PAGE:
Getting to know a new city

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Natasha Ball (Tasha Does Tulsa) has posted the notes from her presentation last week at Ignite Tulsa 3 -- 19 Ways to Get to Know Your Town (Even If It's Not Tulsa). All the suggestions are good (except maybe 17 -- if I ever do Foursquare it'll be under a pseudonym). I particularly approve of the advice to see a city on foot and to get involved in church, clubs, and causes, particularly if you plan to be around for a while. (On a recent trip to Wichita, I attended the unveiling of their new downtown plan; very interesting to compare it to the PLANiTULSA process.)

Over the last couple of years, I've had the opportunity to spend some extended time in other cities. Here are five things I do to get to know a new city.

1. Study a map: Google Maps and Tom-Toms are all well and good, but there's no substitute for poring over a street map on paper to get a handle on where things are, how they relate to one another, and what might be of interest. A map gives you opportunities for serendipitous discoveries that you might never make on the web: A point of interest with an obscure or intriguing label, a street that deviates from the grid, the names of neighborhoods and districts. If you're a AAA member, you can stop by the office on 15th St. between Utica and Lewis to get a street map for a city you're planning to visit -- it's included in your membership.

2. Peruse the WPA Guide for the state: Back during the Great Depression, the Federal Government set writers and photographers to work documenting each of the states -- history, culture, economy, cities, and highways -- as they were in the late 1930s. Each book features a series of driving tours with descriptions of landmarks and historic sites. Some of the places are long gone, but many are still there, if perhaps overlooked. You'll find these books in the library (and on Google Books) under a number of names: Federal Writers' Project, American Guide Series, WPA Guide. Often the book will have a map showing the paths that U. S. and state highways took through town in the days before freeways and interstates, and that leads me to my next point.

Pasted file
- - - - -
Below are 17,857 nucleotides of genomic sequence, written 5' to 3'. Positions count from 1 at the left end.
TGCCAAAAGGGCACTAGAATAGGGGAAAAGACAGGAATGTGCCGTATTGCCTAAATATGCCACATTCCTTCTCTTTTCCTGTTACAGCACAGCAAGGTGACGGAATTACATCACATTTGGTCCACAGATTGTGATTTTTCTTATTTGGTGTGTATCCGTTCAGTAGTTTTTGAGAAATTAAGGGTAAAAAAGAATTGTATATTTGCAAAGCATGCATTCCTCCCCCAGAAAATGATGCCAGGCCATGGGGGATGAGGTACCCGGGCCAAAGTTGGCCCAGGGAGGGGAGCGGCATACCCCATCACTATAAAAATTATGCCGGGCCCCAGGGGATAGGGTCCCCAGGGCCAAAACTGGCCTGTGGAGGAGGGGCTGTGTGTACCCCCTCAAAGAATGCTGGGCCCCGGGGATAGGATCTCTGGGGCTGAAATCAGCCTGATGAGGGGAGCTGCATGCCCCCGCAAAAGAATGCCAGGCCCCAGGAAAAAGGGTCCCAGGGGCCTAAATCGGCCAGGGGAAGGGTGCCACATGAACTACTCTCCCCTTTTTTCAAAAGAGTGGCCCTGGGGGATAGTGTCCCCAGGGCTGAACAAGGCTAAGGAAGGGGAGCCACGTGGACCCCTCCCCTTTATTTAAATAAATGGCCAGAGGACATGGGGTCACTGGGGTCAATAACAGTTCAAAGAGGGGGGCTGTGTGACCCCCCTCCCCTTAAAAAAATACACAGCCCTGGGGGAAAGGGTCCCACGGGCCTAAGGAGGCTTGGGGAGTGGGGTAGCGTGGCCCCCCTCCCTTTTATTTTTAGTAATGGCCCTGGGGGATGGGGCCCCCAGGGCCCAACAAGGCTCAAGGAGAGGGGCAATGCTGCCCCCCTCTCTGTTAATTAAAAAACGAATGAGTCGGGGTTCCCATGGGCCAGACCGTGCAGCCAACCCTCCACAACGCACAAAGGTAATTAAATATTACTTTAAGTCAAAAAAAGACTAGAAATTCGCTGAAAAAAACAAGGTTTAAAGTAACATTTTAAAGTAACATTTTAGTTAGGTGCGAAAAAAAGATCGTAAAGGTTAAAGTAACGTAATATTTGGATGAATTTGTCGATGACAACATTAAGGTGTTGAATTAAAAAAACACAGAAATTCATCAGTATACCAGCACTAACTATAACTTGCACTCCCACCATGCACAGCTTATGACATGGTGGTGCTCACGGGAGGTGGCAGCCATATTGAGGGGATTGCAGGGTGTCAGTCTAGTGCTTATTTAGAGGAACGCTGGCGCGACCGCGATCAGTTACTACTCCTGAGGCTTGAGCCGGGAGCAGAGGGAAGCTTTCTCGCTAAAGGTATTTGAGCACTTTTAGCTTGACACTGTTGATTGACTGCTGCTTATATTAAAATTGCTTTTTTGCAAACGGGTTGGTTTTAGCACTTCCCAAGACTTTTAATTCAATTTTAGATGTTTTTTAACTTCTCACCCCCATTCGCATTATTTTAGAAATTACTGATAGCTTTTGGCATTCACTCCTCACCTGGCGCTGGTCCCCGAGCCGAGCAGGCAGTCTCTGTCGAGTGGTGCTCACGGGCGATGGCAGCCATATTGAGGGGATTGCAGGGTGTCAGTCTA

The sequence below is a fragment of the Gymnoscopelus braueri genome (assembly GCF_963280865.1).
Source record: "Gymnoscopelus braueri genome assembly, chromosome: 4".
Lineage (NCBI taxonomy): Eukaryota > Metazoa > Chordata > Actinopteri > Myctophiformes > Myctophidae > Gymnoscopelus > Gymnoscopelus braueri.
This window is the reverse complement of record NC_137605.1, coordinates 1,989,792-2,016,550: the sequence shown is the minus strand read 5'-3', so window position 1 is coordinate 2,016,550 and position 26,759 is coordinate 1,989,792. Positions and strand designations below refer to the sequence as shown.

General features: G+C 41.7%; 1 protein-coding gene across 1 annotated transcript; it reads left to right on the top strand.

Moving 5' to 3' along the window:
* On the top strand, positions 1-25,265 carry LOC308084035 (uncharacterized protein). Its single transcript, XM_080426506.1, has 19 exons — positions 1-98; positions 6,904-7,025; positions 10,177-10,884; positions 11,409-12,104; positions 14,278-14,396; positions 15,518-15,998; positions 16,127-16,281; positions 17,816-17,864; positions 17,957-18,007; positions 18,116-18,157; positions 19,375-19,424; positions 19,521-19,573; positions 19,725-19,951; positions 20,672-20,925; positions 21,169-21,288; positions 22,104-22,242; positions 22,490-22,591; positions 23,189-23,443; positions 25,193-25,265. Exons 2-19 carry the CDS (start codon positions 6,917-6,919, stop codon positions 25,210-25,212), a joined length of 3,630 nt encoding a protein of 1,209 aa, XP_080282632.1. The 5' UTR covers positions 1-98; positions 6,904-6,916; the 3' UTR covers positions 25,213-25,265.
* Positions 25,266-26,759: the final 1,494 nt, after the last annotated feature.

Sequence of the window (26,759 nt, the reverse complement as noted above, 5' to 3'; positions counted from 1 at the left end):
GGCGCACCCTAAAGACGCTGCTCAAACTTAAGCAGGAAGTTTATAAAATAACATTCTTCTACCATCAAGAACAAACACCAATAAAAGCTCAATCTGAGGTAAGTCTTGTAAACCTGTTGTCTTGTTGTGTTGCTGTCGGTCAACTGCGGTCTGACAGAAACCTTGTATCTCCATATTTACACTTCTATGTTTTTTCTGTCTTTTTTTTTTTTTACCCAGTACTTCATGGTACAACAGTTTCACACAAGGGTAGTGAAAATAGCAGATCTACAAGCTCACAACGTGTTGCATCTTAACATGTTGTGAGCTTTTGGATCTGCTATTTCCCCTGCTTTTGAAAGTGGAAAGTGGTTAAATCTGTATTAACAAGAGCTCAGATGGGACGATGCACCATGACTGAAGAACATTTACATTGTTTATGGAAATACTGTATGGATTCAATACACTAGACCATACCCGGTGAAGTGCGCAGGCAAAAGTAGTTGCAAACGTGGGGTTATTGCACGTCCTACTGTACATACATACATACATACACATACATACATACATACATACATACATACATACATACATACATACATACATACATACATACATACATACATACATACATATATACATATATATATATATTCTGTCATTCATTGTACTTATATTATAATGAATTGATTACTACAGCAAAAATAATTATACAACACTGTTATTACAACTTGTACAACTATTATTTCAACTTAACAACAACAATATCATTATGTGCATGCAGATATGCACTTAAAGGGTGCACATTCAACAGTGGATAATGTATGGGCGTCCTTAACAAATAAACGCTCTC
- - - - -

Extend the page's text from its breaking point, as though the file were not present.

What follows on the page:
(Oklahoma: A Guide to the Sooner State ought to be on the bookshelf of every Oklahoman. If you can find the University of Kansas reissue, The WPA Guide to 1930s Oklahoma, it contains an essay by historian Angie Debo that was cut from the original edition.)


3. Follow the old highway routes through town: Look for a map from the 1950s or earlier showing the streets that were designated as US or state highways, and then drive the road between downtown and the outskirts of town. On the edge of the city, you'll find commercial architecture from the heyday of the family road trip: old motels and tourist courts, diners, gas stations, tourist traps, and curio shops. This is where you're likely to find flamboyant neon signage designed to catch the eye of a weary dad behind the wheel of his station wagon. While roadside architecture along the interstates looks the same from one end of the country to the other, back before the interstates roadside buildings bore the imprint of local character and local imagination. Here you may still find cafes that once catered to tourists and truckers but now mainly serve the locals.

Closer to town, the old highways are likely to take you past the kind of neighborhood commercial districts which are often incubators for urban revitalization. Tulsa's Cherry Street developed along what was once U. S. 64, the main road between Tulsa and Muskogee and Ft. Smith. This is where you might find an interesting antique shop or a hip coffee house.